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Why PR Requires a Negotiation Mentality

All communication involves some kind of negotiation. Something as simple as making a request is an example, and we share information with our goal in mind. To an extent, we are all publicists, constantly strategizing about how to display our best qualities to our audience.


Since public relations has communication at its heart, PR relies heavily on negotiation. PR firms employ negotiation skills in their day-to-day work, many without realizing it. Others may fail to see the importance of a negotiation mentality altogether.


Why is having a negotiation mindset so crucial to best practice PR? Here are four aspects of best practice PR that you’ll also find on the best negotiating training courses.


Give-and-take


If you’re a public relations pro, taking a negotiating course is usually a smart move. The give-and-take concept is key to PR pros navigating sticky negotiation situations. The better negotiation workshops will highlight this concept right from the start.


Why is give-and-take so important? PR practitioners work with the media to manage clients’ reputations, to place clients’ best features in the spotlight. PR is all about working with other parties, and all negotiations comprise at least two negotiators. PR agencies will be most successful when they’re planning give-and-take conversations. This requires that you be clear on what you’re going to give, as well as what you’re going to ask for in return.


Salvaging reputations is a good example of when give-and-take is necessary. Since PR often involves managing negative news about clients, firms know best practice is to tread carefully when talking with the media about what they plan to publish.


Navigating complex situations with utmost diplomacy is hard enough; practitioners who try to manipulate perceptions without considering the rights and predictable responses of the public will likely soon be out of a job or without their client. Without a give-and-take attitude, the client’s reputation may end up even worse off.


Win-Win


If a high performing PR agency strategically helps clients to communicate with their audience successfully, then the agency will be coloring every interaction with a win-win negotiation mentality.


Public relations is not just about salvaging reputations. It’s also about building them. Clients will share with the PR firm the messages and values they want to get across, trusting the firm to pitch these well-crafted messages to the media. If a journalist has qualms about a story’s impact, that’s an example of when skilled negotiation comes into play. The story may benefit the client, but how will that story be perceived by the publicand the publication printing it?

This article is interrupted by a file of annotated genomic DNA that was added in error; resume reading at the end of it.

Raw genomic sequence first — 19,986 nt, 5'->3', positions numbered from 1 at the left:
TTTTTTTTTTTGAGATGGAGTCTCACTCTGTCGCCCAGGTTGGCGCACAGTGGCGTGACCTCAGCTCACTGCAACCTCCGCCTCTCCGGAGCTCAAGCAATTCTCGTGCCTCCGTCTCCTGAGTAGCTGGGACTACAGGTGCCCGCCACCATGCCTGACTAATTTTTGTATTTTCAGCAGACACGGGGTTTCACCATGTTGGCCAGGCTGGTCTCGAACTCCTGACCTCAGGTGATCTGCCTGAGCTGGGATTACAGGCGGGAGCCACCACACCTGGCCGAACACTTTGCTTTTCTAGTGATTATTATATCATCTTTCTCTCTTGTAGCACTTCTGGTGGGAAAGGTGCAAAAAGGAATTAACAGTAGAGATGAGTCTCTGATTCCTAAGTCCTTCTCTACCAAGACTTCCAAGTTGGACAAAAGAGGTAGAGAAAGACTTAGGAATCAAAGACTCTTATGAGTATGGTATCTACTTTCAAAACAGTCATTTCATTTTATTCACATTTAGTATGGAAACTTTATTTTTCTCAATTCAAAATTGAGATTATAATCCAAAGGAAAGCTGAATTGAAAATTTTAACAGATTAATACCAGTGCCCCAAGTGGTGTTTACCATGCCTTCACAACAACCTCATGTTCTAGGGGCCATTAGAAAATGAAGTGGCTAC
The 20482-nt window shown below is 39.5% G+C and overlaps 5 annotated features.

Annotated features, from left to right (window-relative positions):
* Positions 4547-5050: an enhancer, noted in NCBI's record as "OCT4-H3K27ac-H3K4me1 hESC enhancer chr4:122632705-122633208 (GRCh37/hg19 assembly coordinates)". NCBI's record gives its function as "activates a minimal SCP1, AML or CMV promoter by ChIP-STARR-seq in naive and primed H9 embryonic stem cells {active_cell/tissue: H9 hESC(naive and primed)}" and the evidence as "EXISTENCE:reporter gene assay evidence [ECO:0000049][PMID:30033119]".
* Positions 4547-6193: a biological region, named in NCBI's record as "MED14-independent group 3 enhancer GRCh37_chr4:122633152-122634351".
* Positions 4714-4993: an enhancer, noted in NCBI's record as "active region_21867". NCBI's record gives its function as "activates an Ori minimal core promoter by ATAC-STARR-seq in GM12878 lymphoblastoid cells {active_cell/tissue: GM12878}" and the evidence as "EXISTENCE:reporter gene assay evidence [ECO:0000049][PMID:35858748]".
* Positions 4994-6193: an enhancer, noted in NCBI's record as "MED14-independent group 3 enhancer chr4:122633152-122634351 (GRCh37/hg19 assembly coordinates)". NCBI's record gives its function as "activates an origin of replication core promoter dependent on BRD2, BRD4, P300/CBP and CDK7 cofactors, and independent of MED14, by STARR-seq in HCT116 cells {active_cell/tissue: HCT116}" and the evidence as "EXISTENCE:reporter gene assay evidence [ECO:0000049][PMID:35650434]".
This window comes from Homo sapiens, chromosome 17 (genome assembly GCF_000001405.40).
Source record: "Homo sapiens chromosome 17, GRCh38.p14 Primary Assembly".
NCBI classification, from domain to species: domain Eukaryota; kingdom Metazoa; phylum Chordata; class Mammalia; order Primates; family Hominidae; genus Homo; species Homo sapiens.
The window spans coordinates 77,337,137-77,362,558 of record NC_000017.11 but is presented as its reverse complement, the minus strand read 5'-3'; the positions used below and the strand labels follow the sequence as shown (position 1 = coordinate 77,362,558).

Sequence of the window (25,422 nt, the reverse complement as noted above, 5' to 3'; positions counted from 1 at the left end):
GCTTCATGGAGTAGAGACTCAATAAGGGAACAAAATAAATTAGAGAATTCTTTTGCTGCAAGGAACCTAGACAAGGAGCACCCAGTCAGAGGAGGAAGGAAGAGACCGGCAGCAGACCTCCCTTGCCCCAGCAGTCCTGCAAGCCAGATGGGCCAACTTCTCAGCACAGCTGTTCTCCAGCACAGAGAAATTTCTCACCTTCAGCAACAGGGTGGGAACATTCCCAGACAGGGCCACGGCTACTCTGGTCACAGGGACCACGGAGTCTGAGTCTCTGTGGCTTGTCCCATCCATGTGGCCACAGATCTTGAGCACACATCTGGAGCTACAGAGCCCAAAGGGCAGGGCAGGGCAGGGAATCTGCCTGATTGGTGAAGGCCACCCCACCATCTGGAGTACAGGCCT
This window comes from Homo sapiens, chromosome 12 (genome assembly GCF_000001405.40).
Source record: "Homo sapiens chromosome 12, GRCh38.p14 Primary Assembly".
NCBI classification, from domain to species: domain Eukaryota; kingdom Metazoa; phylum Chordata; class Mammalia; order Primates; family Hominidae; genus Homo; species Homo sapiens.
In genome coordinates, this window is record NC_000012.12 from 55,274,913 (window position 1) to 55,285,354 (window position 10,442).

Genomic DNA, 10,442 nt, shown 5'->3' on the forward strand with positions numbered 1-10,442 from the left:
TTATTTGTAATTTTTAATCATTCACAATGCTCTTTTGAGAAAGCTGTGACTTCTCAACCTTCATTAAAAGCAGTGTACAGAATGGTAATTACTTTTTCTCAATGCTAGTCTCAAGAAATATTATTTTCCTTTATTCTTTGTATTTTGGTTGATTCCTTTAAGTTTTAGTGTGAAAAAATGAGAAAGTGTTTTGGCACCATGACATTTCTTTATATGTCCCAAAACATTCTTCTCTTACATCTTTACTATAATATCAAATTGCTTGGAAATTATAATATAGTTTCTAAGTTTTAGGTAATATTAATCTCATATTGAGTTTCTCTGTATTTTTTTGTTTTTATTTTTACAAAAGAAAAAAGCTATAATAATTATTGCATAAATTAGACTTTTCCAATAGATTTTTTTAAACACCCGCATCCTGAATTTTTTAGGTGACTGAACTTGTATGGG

A win-win situation means all parties walk away with something they want or need: the organization can showcase its positive elements; the media get to have their say on how that’s presented; and the public get a factual representation of a company of which they may someday be a customer.


With a win-win negotiation mentality, PR firms know to work towards a deal that is mutually beneficial.


Creating Value

Negotiation seminars often talk about “creating value”. In other words, at the end of the negotiation, both parties are better off than when they started. Adding value in negotiations usually requires the sharing of information.


If you expect to receive information, you must also be willing to give information. In fact negotiation trainers share that one of the best ways in which to get information, is to start by sharing information. A PR agency that is open about their client’s current position and future goals will most likely receive better insight into the media’s agenda, and how agendas may complement or conflict with each other. Sharing information is an essential route to building or rebuilding trust.


The grocery store chain Whole Foods provides a useful example. Whole Foods’ customers stomach higher prices because they care about buying non-GMO products. When Whole Foods was accused of mislabeling shoppers to believe that their produce was not genetically modified, Whole Foods decided to be more transparent. Currently the chain is working toward full GMO transparency and will be the first national grocery chain to do so. This move is helping its reputation, a win for Whole Foods and its PR team.


Building relationships


Creating value leads to strengthened professional relationships and brand trust. Healthy relationships and brand trust are indispensable ingredients to a PR pro’s success.


Successful PR campaigns demand a mutual understanding of goals and a willingness to listen. Successful PR involves bridge-building and the recognition that a healthy relationship with the media benefits everyone: the client, the media, and the public. When a journalist expresses hesitation about a story the PR firm is promoting, if there’s a trusting relationship in place, their relationship “bridge” more than likely leads to a win-win, and not bridge burning.


Having a trained negotiation mentality will benefit those in the PR field, as the profession utilizes topics found in any good negotiating class:  give-and-take conversations, win-win solutions, a desire to create value, and building professional relationships and respected brands.